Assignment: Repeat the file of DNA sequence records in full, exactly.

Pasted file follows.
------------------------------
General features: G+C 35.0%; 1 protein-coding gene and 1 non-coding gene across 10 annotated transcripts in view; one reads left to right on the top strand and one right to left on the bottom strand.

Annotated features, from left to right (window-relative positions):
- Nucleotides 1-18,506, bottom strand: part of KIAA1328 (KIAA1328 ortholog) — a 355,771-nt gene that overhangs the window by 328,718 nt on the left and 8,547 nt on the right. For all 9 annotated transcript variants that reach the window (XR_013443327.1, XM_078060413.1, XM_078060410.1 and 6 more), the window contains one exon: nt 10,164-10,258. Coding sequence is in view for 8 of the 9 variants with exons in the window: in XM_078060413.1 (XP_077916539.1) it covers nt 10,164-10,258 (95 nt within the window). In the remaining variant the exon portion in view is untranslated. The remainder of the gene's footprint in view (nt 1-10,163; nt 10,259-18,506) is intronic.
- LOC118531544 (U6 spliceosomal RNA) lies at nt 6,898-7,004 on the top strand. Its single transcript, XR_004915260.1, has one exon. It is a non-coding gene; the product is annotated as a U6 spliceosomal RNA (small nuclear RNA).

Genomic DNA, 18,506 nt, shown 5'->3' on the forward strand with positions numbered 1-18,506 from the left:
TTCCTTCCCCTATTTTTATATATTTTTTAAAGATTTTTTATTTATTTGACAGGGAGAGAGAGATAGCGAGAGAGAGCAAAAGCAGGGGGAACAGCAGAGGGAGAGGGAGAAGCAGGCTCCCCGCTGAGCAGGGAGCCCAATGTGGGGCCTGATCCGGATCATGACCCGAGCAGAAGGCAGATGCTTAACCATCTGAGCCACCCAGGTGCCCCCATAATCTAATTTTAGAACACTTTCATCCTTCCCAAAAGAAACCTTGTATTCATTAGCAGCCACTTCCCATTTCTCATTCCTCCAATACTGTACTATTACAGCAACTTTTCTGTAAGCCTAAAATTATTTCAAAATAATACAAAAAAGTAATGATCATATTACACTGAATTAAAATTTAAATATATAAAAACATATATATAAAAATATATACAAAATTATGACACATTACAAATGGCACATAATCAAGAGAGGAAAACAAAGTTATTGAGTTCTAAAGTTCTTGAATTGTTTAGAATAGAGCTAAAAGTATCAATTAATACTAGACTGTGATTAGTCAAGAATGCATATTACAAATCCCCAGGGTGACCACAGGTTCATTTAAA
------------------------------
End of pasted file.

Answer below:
General features: G+C 35.0%; 1 protein-coding gene and 1 non-coding gene across 10 annotated transcripts in view; one reads left to right on the top strand and one right to left on the bottom strand.

Annotated features, from left to right (window-relative positions):
- Nucleotides 1-18,506, bottom strand: part of KIAA1328 (KIAA1328 ortholog) — a 355,771-nt gene that overhangs the window by 328,718 nt on the left and 8,547 nt on the right. For all 9 annotated transcript variants that reach the window (XR_013443327.1, XM_078060413.1, XM_078060410.1 and 6 more), the window contains one exon: nt 10,164-10,258. Coding sequence is in view for 8 of the 9 variants with exons in the window: in XM_078060413.1 (XP_077916539.1) it covers nt 10,164-10,258 (95 nt within the window). In the remaining variant the exon portion in view is untranslated. The remainder of the gene's footprint in view (nt 1-10,163; nt 10,259-18,506) is intronic.
- LOC118531544 (U6 spliceosomal RNA) lies at nt 6,898-7,004 on the top strand. Its single transcript, XR_004915260.1, has one exon. It is a non-coding gene; the product is annotated as a U6 spliceosomal RNA (small nuclear RNA).

Genomic DNA, 18,506 nt, shown 5'->3' on the forward strand with positions numbered 1-18,506 from the left:
TTCCTTCCCCTATTTTTATATATTTTTTAAAGATTTTTTATTTATTTGACAGGGAGAGAGAGATAGCGAGAGAGAGCAAAAGCAGGGGGAACAGCAGAGGGAGAGGGAGAAGCAGGCTCCCCGCTGAGCAGGGAGCCCAATGTGGGGCCTGATCCGGATCATGACCCGAGCAGAAGGCAGATGCTTAACCATCTGAGCCACCCAGGTGCCCCCATAATCTAATTTTAGAACACTTTCATCCTTCCCAAAAGAAACCTTGTATTCATTAGCAGCCACTTCCCATTTCTCATTCCTCCAATACTGTACTATTACAGCAACTTTTCTGTAAGCCTAAAATTATTTCAAAATAATACAAAAAAGTAATGATCATATTACACTGAATTAAAATTTAAATATATAAAAACATATATATAAAAATATATACAAAATTATGACACATTACAAATGGCACATAATCAAGAGAGGAAAACAAAGTTATTGAGTTCTAAAGTTCTTGAATTGTTTAGAATAGAGCTAAAAGTATCAATTAATACTAGACTGTGATTAGTCAAGAATGCATATTACAAATCCCCAGGGTGACCACAGGTTCATTTAAA